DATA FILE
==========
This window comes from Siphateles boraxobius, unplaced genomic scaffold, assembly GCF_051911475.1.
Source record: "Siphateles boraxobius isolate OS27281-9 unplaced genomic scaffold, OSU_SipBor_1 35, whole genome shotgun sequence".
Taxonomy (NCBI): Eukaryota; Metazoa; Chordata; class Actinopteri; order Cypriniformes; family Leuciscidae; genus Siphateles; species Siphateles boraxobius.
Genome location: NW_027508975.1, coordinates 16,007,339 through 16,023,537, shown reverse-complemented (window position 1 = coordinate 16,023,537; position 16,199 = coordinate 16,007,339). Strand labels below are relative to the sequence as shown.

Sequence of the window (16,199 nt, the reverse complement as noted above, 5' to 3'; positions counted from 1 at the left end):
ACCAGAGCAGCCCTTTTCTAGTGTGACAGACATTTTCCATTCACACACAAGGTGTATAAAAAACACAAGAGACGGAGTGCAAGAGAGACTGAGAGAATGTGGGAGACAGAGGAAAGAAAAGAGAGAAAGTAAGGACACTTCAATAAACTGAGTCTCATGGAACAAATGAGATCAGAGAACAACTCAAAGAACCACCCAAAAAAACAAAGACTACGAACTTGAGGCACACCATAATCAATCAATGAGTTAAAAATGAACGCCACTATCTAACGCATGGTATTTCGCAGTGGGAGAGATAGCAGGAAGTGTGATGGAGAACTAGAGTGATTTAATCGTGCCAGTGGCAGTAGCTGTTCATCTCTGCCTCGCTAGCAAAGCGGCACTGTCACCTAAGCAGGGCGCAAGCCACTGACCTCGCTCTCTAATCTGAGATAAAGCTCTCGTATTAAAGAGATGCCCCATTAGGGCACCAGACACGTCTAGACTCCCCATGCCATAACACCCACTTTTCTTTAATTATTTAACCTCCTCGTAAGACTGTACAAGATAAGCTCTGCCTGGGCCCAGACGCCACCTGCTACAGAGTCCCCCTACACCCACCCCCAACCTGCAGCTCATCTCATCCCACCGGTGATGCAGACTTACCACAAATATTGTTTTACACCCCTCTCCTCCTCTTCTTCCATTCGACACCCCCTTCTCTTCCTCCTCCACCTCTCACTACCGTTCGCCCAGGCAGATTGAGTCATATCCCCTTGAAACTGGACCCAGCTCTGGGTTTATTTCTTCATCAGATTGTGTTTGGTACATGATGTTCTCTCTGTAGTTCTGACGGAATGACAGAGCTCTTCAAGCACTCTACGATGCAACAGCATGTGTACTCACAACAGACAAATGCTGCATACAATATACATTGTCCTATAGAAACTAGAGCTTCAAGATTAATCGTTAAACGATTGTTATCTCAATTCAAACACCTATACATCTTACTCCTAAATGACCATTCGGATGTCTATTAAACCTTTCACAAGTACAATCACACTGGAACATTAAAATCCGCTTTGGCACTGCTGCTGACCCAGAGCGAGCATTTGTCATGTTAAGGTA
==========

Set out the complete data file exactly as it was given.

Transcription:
This window comes from Siphateles boraxobius, unplaced genomic scaffold, assembly GCF_051911475.1.
Source record: "Siphateles boraxobius isolate OS27281-9 unplaced genomic scaffold, OSU_SipBor_1 35, whole genome shotgun sequence".
Taxonomy (NCBI): Eukaryota; Metazoa; Chordata; class Actinopteri; order Cypriniformes; family Leuciscidae; genus Siphateles; species Siphateles boraxobius.
Genome location: NW_027508975.1, coordinates 16,007,339 through 16,023,537, shown reverse-complemented (window position 1 = coordinate 16,023,537; position 16,199 = coordinate 16,007,339). Strand labels below are relative to the sequence as shown.

Sequence of the window (16,199 nt, the reverse complement as noted above, 5' to 3'; positions counted from 1 at the left end):
ACCAGAGCAGCCCTTTTCTAGTGTGACAGACATTTTCCATTCACACACAAGGTGTATAAAAAACACAAGAGACGGAGTGCAAGAGAGACTGAGAGAATGTGGGAGACAGAGGAAAGAAAAGAGAGAAAGTAAGGACACTTCAATAAACTGAGTCTCATGGAACAAATGAGATCAGAGAACAACTCAAAGAACCACCCAAAAAAACAAAGACTACGAACTTGAGGCACACCATAATCAATCAATGAGTTAAAAATGAACGCCACTATCTAACGCATGGTATTTCGCAGTGGGAGAGATAGCAGGAAGTGTGATGGAGAACTAGAGTGATTTAATCGTGCCAGTGGCAGTAGCTGTTCATCTCTGCCTCGCTAGCAAAGCGGCACTGTCACCTAAGCAGGGCGCAAGCCACTGACCTCGCTCTCTAATCTGAGATAAAGCTCTCGTATTAAAGAGATGCCCCATTAGGGCACCAGACACGTCTAGACTCCCCATGCCATAACACCCACTTTTCTTTAATTATTTAACCTCCTCGTAAGACTGTACAAGATAAGCTCTGCCTGGGCCCAGACGCCACCTGCTACAGAGTCCCCCTACACCCACCCCCAACCTGCAGCTCATCTCATCCCACCGGTGATGCAGACTTACCACAAATATTGTTTTACACCCCTCTCCTCCTCTTCTTCCATTCGACACCCCCTTCTCTTCCTCCTCCACCTCTCACTACCGTTCGCCCAGGCAGATTGAGTCATATCCCCTTGAAACTGGACCCAGCTCTGGGTTTATTTCTTCATCAGATTGTGTTTGGTACATGATGTTCTCTCTGTAGTTCTGACGGAATGACAGAGCTCTTCAAGCACTCTACGATGCAACAGCATGTGTACTCACAACAGACAAATGCTGCATACAATATACATTGTCCTATAGAAACTAGAGCTTCAAGATTAATCGTTAAACGATTGTTATCTCAATTCAAACACCTATACATCTTACTCCTAAATGACCATTCGGATGTCTATTAAACCTTTCACAAGTACAATCACACTGGAACATTAAAATCCGCTTTGGCACTGCTGCTGACCCAGAGCGAGCATTTGTCATGTTAAGGTA